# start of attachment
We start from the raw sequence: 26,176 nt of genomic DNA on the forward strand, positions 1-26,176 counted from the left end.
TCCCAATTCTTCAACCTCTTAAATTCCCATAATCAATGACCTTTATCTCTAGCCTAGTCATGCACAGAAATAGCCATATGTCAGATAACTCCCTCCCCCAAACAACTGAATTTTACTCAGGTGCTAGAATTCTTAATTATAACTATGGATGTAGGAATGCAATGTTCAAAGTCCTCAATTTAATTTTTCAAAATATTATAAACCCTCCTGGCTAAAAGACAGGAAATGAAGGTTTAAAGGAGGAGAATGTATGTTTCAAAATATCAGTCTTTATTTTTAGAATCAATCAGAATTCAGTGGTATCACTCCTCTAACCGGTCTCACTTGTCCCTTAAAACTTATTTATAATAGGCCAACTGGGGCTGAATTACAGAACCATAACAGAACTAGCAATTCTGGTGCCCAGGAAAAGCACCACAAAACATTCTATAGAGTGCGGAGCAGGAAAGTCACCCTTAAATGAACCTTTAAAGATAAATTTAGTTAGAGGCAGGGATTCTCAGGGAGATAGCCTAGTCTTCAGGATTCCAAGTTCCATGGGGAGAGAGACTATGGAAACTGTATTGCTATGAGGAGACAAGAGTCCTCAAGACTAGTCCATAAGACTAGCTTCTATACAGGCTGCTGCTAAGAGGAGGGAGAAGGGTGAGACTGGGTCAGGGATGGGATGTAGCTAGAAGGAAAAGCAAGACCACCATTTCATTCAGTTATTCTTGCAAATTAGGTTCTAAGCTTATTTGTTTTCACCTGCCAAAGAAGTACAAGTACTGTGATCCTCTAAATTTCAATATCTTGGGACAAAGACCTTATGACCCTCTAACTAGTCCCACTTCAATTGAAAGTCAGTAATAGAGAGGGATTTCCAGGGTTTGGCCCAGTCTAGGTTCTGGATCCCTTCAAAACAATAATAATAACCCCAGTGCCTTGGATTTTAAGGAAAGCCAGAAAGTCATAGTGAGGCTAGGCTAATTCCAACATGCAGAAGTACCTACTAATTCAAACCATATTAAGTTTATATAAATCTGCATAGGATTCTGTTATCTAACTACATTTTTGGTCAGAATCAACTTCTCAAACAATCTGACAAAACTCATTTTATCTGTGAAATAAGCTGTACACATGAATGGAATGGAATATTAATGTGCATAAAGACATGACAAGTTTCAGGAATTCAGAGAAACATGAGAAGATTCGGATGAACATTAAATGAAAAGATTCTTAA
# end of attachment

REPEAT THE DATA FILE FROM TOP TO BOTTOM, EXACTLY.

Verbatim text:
We start from the raw sequence: 26,176 nt of genomic DNA on the forward strand, positions 1-26,176 counted from the left end.
TCCCAATTCTTCAACCTCTTAAATTCCCATAATCAATGACCTTTATCTCTAGCCTAGTCATGCACAGAAATAGCCATATGTCAGATAACTCCCTCCCCCAAACAACTGAATTTTACTCAGGTGCTAGAATTCTTAATTATAACTATGGATGTAGGAATGCAATGTTCAAAGTCCTCAATTTAATTTTTCAAAATATTATAAACCCTCCTGGCTAAAAGACAGGAAATGAAGGTTTAAAGGAGGAGAATGTATGTTTCAAAATATCAGTCTTTATTTTTAGAATCAATCAGAATTCAGTGGTATCACTCCTCTAACCGGTCTCACTTGTCCCTTAAAACTTATTTATAATAGGCCAACTGGGGCTGAATTACAGAACCATAACAGAACTAGCAATTCTGGTGCCCAGGAAAAGCACCACAAAACATTCTATAGAGTGCGGAGCAGGAAAGTCACCCTTAAATGAACCTTTAAAGATAAATTTAGTTAGAGGCAGGGATTCTCAGGGAGATAGCCTAGTCTTCAGGATTCCAAGTTCCATGGGGAGAGAGACTATGGAAACTGTATTGCTATGAGGAGACAAGAGTCCTCAAGACTAGTCCATAAGACTAGCTTCTATACAGGCTGCTGCTAAGAGGAGGGAGAAGGGTGAGACTGGGTCAGGGATGGGATGTAGCTAGAAGGAAAAGCAAGACCACCATTTCATTCAGTTATTCTTGCAAATTAGGTTCTAAGCTTATTTGTTTTCACCTGCCAAAGAAGTACAAGTACTGTGATCCTCTAAATTTCAATATCTTGGGACAAAGACCTTATGACCCTCTAACTAGTCCCACTTCAATTGAAAGTCAGTAATAGAGAGGGATTTCCAGGGTTTGGCCCAGTCTAGGTTCTGGATCCCTTCAAAACAATAATAATAACCCCAGTGCCTTGGATTTTAAGGAAAGCCAGAAAGTCATAGTGAGGCTAGGCTAATTCCAACATGCAGAAGTACCTACTAATTCAAACCATATTAAGTTTATATAAATCTGCATAGGATTCTGTTATCTAACTACATTTTTGGTCAGAATCAACTTCTCAAACAATCTGACAAAACTCATTTTATCTGTGAAATAAGCTGTACACATGAATGGAATGGAATATTAATGTGCATAAAGACATGACAAGTTTCAGGAATTCAGAGAAACATGAGAAGATTCGGATGAACATTAAATGAAAAGATTCTTAA